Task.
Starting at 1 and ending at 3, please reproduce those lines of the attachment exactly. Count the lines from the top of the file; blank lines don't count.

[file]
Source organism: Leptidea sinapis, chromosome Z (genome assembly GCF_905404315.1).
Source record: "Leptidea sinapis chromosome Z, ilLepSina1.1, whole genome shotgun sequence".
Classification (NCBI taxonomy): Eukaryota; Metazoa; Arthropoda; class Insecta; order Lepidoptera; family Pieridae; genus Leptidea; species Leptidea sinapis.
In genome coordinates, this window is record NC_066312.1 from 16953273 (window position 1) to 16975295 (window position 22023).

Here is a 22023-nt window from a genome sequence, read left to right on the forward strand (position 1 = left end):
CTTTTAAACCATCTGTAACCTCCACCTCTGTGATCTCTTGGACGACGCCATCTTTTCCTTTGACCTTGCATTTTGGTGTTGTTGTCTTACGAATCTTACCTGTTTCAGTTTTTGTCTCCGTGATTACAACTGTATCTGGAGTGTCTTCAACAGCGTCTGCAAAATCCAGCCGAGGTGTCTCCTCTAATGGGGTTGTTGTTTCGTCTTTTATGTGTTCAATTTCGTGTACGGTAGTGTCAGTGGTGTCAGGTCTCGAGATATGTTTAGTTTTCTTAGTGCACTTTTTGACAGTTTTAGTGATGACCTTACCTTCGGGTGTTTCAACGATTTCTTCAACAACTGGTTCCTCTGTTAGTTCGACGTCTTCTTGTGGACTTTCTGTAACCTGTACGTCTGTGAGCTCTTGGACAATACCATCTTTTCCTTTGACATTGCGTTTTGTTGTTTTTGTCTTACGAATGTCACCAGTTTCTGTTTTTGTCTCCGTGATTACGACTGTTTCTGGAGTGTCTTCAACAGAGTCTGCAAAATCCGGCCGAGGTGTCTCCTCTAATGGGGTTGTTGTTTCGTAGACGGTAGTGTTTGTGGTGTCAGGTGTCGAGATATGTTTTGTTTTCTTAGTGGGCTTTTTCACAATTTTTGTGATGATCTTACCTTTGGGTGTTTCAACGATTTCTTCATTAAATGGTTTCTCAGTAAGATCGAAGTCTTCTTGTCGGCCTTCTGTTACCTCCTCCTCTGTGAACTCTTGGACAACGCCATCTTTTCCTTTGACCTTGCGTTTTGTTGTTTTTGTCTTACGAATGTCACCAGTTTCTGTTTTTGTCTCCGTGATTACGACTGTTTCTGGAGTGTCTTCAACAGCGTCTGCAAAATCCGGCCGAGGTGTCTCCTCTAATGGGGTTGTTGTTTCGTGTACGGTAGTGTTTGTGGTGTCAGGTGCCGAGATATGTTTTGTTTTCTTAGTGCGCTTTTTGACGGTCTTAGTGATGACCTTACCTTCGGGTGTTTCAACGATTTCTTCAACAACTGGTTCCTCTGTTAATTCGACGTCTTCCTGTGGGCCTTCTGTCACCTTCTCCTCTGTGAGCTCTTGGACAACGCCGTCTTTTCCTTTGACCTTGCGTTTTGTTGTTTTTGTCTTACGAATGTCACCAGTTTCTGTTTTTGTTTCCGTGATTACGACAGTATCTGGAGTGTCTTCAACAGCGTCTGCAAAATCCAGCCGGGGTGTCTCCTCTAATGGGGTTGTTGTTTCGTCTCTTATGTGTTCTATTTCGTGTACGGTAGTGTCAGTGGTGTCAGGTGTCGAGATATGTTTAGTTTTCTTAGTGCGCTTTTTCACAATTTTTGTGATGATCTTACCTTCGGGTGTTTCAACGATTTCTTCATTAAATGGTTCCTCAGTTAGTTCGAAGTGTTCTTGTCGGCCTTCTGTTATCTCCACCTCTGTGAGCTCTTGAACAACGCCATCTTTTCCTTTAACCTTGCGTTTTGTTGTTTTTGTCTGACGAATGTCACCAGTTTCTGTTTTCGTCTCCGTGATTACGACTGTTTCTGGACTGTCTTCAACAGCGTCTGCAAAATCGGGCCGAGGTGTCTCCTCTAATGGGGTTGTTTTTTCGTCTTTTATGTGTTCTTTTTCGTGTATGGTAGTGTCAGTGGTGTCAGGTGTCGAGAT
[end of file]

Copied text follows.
Source organism: Leptidea sinapis, chromosome Z (genome assembly GCF_905404315.1).
Source record: "Leptidea sinapis chromosome Z, ilLepSina1.1, whole genome shotgun sequence".
Classification (NCBI taxonomy): Eukaryota; Metazoa; Arthropoda; class Insecta; order Lepidoptera; family Pieridae; genus Leptidea; species Leptidea sinapis.